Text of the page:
Background: The Revised National TB Control Program bases diagnosis of tuberculosis (TB) on sputum smear examination and response to a course of antibiotics, whereas World Health Organization recommends early chest radiography [chest x-ray (CXR)] for HIV-infected symptomatic patients. We evaluated the utility of initial CXR in the diagnostic algorithm for symptomatic HIV-infected patients with negative sputum smears.
Methods: HIV-infected ambulatory patients with cough or fever of ≥2 weeks and 3 sputum smears negative for acid-fast bacilli were enrolled in Chennai and Pune, India, between 2007 and 2009. After a CXR and 2 sputum cultures, a course of broad-spectrum antibiotics was given and patients were reviewed after 14 days. Sensitivity, specificity, positive and negative predictive values of symptoms, CXR, and various combinations for diagnosing pulmonary tuberculosis (PTB) were determined, using sputum culture as gold standard.
Results: Five hundred four patients (330 males; mean age: 35 years; median CD4: 175 cells per cubic millimeter) were enrolled. CXR had a sensitivity and specificity of 72% and 57%, respectively, with positive predictive value (PPV) of 21% and negative predictive value (NPV) of 93% to diagnose PTB. TB culture was positive in 49 of 235 patients (21%) with an abnormal initial CXR and 19 of 269 patients (7%) with a normal CXR (P < 0.001). Sensitivity and specificity of cough ≥2 weeks for predicting PTB was 97% and 6%, with PPV and NPV of 14% and 94%, respectively.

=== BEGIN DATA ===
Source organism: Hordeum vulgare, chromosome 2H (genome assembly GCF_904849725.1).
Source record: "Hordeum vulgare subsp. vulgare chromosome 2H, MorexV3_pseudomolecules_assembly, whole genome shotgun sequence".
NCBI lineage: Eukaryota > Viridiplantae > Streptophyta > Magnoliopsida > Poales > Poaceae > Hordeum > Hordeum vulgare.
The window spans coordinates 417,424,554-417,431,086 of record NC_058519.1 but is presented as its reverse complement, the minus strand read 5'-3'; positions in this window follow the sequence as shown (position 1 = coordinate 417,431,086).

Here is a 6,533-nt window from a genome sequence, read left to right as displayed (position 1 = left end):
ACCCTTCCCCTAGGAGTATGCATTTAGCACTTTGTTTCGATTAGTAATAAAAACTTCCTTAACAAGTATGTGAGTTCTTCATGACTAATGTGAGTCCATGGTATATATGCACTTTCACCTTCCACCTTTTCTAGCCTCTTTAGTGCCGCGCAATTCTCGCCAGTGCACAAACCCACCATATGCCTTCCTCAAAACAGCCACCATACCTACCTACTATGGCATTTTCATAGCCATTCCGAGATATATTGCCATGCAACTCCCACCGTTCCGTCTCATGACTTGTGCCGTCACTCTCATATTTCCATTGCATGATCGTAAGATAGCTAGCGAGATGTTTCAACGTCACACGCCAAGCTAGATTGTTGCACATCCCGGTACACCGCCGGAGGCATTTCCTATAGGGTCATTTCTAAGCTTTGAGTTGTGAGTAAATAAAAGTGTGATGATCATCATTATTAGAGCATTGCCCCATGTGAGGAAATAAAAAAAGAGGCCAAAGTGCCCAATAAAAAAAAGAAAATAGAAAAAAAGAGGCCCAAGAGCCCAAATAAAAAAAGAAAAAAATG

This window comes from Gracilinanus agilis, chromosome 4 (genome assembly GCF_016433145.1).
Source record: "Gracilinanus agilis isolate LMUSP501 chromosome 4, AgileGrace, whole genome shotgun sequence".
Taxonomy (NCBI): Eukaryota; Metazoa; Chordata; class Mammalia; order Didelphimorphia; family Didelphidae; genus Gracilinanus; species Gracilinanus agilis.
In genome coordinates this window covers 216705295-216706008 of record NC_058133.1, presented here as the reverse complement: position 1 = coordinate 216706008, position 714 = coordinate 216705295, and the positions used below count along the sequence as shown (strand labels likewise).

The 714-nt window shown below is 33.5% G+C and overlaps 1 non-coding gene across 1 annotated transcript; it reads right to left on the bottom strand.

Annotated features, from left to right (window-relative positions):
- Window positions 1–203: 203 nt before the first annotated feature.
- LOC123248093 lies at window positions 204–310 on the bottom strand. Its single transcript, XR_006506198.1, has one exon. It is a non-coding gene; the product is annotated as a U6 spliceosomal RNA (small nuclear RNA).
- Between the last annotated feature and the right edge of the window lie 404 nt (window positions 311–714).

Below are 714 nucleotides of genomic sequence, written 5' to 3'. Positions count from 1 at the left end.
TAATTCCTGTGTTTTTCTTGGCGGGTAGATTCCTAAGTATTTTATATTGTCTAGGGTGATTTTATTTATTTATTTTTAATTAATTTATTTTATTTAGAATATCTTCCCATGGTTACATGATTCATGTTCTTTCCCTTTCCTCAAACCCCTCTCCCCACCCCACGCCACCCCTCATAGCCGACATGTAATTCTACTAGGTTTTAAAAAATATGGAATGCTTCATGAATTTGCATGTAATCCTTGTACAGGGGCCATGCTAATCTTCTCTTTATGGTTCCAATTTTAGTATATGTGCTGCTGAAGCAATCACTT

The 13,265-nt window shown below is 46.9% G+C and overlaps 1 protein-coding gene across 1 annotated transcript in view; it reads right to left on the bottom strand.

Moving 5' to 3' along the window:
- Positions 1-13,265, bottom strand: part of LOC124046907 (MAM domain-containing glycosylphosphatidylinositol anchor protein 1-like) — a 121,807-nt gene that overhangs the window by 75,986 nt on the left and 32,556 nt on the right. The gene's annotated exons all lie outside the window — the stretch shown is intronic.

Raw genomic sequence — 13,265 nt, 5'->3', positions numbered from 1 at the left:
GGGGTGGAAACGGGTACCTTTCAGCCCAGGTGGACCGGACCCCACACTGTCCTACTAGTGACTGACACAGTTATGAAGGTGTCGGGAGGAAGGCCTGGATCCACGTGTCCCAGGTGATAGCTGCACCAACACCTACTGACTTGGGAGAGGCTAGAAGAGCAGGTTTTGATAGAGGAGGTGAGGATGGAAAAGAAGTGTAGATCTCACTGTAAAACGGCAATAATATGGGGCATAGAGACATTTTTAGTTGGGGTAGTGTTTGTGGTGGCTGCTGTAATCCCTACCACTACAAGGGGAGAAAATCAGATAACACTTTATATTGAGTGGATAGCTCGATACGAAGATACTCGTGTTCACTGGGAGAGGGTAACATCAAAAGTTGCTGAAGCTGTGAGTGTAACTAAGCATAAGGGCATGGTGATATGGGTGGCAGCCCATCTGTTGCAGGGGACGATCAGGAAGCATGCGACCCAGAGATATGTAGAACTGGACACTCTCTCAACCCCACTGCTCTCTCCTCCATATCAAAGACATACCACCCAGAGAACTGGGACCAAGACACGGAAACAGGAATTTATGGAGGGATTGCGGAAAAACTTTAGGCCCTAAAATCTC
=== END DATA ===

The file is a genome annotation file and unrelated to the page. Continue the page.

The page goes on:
Conclusions: Although moderately sensitive, basing a diagnosis of TB on initial CXR leads to overdiagnosis. An absence of weight loss had a high NPV, whereas none of the combinations had a good PPV. A rapid and accurate diagnostic test is required for HIV-infected chest symptomatic.